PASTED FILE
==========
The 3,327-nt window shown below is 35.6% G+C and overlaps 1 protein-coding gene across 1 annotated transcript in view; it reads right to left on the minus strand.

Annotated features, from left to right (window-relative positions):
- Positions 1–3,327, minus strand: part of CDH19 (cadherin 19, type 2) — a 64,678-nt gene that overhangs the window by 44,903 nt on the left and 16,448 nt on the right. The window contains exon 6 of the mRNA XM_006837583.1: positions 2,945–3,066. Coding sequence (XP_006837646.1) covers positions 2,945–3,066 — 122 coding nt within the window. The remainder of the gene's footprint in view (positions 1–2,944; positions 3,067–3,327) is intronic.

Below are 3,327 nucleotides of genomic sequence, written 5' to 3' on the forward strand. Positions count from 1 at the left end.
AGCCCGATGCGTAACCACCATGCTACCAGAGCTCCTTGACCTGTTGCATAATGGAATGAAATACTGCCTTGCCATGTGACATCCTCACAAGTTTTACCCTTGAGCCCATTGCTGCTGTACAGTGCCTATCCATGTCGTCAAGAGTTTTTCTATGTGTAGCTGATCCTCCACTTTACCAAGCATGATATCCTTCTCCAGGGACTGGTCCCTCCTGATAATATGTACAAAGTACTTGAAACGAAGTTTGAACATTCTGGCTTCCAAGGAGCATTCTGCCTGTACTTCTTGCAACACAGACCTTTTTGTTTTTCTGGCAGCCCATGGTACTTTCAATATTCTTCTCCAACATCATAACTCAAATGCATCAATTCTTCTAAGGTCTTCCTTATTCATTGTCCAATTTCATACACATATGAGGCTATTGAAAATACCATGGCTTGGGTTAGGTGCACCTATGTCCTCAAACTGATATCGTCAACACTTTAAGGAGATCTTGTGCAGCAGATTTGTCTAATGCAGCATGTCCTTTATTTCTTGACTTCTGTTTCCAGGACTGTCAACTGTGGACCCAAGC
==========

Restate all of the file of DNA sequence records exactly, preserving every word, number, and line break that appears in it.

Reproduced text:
The 3,327-nt window shown below is 35.6% G+C and overlaps 1 protein-coding gene across 1 annotated transcript in view; it reads right to left on the minus strand.

Annotated features, from left to right (window-relative positions):
- Positions 1–3,327, minus strand: part of CDH19 (cadherin 19, type 2) — a 64,678-nt gene that overhangs the window by 44,903 nt on the left and 16,448 nt on the right. The window contains exon 6 of the mRNA XM_006837583.1: positions 2,945–3,066. Coding sequence (XP_006837646.1) covers positions 2,945–3,066 — 122 coding nt within the window. The remainder of the gene's footprint in view (positions 1–2,944; positions 3,067–3,327) is intronic.

Below are 3,327 nucleotides of genomic sequence, written 5' to 3' on the forward strand. Positions count from 1 at the left end.
AGCCCGATGCGTAACCACCATGCTACCAGAGCTCCTTGACCTGTTGCATAATGGAATGAAATACTGCCTTGCCATGTGACATCCTCACAAGTTTTACCCTTGAGCCCATTGCTGCTGTACAGTGCCTATCCATGTCGTCAAGAGTTTTTCTATGTGTAGCTGATCCTCCACTTTACCAAGCATGATATCCTTCTCCAGGGACTGGTCCCTCCTGATAATATGTACAAAGTACTTGAAACGAAGTTTGAACATTCTGGCTTCCAAGGAGCATTCTGCCTGTACTTCTTGCAACACAGACCTTTTTGTTTTTCTGGCAGCCCATGGTACTTTCAATATTCTTCTCCAACATCATAACTCAAATGCATCAATTCTTCTAAGGTCTTCCTTATTCATTGTCCAATTTCATACACATATGAGGCTATTGAAAATACCATGGCTTGGGTTAGGTGCACCTATGTCCTCAAACTGATATCGTCAACACTTTAAGGAGATCTTGTGCAGCAGATTTGTCTAATGCAGCATGTCCTTTATTTCTTGACTTCTGTTTCCAGGACTGTCAACTGTGGACCCAAGC